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Charlotte’s new streetcars don’t have a schedule. Why not?

Confetti hangs on Charlotte's first streetcar in 77 years following a ribbon cutting ceremony and inaugural ride on Tuesday, July 14, 2015.
Confetti hangs on Charlotte's first streetcar in 77 years following a ribbon cutting ceremony and inaugural ride on Tuesday, July 14, 2015. jsiner@charlotteobserver.com

Charlotte’s new Gold Line streetcar service operates every 15 minutes during rush hour and every 20 minutes during off-peak hours.

But the Charlotte Area Transit System is not publishing a schedule for the streetcars, which opened Tuesday.

One reason is that the streetcars are operating in traffic and are vulnerable to traffic congestion, just as vehicles are. The Lynx Blue Line operates in its own right-of-way, which makes it easier to keep a timetable.

But CATS publishes timetables for bus routes, which are also subject to traffic jams.

Buses can swerve and change routes due to street closures and accidents. CityLYNX Gold Line vehicles cannot.

CATS spokesperson Hillary Ryan

CATS spokesperson Hillary Ryan said the Gold Line is replacing the free Gold Rush shuttle, which also operated without a schedule.

She said another factor is that the streetcar, unlike a bus, can’t move around traffic jams. That gives drivers less flexibility. If there is an accident on Elizabeth Avenue, the streetcar can’t make a couple of quick turns to avoid the jam.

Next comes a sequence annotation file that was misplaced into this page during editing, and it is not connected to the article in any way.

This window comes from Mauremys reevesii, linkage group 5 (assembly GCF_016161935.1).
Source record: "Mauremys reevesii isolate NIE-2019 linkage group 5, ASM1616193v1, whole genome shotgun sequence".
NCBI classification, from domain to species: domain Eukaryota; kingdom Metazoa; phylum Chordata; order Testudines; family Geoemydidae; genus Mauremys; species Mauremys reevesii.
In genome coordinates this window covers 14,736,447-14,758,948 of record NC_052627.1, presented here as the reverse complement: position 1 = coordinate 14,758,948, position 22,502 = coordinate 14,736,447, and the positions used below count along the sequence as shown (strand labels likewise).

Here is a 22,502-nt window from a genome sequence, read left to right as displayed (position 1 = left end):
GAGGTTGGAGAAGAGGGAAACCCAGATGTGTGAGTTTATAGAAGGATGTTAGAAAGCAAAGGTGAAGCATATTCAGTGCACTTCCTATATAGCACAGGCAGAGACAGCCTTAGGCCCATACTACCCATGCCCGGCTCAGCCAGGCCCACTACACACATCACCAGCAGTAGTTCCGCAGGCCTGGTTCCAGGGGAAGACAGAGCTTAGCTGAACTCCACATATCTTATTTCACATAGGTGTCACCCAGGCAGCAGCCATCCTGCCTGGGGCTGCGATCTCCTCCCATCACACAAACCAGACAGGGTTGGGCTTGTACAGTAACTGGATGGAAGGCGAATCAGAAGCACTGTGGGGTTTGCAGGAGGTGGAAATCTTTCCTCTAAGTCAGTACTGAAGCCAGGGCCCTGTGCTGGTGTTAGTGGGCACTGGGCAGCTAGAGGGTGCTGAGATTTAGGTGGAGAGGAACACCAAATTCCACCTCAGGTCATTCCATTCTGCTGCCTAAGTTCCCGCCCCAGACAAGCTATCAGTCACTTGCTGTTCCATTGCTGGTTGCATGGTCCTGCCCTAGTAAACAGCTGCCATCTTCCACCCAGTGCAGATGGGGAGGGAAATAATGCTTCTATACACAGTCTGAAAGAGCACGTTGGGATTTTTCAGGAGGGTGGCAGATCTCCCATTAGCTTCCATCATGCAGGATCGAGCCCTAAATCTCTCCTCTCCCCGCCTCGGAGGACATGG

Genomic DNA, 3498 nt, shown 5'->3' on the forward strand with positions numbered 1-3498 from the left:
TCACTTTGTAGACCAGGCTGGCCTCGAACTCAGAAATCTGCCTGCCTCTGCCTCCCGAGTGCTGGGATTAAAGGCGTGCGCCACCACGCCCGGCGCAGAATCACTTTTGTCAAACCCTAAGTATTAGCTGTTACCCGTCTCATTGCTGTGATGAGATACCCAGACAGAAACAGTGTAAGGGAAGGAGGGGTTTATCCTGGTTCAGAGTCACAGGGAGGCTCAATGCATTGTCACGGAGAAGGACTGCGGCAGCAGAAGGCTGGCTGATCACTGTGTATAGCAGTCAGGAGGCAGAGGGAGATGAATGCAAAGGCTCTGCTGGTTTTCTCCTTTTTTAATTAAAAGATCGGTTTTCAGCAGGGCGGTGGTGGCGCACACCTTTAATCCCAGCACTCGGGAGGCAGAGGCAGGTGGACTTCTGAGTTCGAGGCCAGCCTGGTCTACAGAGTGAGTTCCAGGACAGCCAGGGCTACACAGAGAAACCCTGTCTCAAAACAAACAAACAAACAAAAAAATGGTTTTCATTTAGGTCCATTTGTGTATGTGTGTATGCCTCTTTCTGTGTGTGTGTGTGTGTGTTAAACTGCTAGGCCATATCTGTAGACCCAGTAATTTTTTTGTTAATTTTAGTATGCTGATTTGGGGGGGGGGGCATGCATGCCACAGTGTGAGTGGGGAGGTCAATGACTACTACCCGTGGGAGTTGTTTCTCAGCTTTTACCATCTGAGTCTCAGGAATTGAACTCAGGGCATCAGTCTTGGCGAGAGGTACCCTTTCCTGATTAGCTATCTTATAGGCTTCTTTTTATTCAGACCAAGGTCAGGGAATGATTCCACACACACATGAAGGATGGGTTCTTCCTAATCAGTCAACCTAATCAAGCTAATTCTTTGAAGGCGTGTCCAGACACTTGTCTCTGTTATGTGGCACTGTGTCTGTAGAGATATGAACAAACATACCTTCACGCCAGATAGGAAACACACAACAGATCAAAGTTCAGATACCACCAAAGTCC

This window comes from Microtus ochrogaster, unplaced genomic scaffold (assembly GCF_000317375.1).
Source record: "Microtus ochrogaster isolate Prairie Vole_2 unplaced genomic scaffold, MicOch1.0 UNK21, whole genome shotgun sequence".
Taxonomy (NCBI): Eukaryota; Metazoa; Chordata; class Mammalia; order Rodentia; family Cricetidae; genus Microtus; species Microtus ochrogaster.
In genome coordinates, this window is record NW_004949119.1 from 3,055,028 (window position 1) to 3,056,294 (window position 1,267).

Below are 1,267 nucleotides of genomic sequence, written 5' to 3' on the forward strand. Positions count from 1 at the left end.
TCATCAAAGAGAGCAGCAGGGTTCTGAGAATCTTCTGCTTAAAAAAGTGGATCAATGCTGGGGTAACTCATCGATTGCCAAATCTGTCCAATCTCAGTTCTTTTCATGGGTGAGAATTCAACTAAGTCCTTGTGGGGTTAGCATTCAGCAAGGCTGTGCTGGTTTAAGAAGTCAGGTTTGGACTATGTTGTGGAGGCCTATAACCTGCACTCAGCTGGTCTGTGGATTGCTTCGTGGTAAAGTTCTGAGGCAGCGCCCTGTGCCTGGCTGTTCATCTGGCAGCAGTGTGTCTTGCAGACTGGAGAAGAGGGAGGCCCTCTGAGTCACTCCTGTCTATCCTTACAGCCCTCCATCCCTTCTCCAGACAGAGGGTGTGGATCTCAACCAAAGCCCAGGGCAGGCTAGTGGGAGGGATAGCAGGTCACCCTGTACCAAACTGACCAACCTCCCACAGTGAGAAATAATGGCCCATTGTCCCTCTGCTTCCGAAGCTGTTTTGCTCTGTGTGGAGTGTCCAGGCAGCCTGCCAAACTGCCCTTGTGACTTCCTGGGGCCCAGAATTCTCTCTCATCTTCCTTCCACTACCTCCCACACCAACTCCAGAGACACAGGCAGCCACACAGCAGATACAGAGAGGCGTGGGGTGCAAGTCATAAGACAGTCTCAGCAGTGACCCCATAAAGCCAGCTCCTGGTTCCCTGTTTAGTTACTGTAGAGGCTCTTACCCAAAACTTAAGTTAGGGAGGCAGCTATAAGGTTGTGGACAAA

“At CATS we do everything we can to maintain an on-time schedule, but with rails in the street and not being able to detour, it’s most efficient to say we will be at the stops every 15 minutes,” Ryan said.

She added: “If incidents do occur, for example a car not being parked inside the lines on Elizabeth Street, those cars will have to be towed as the streetcar cannot swerve around it, which will cause a delay in service. Buses can swerve and change routes due to street closures and accidents. CityLYNX Gold Line vehicles cannot.”

CATS has also worked to educate pedestrians and motorists that the streetcars take longer to stop than a regular car. The transit system said the streetcars take about 100 feet to stop at 16 mph.

“Just like if you are following a large bus or semi-truck, you travel at a safe distance and respect the difference of the size of the vehicle as you drive around it,” Ryan said.

Steve Harrison: 704-358-5160, @Sharrison_Obs

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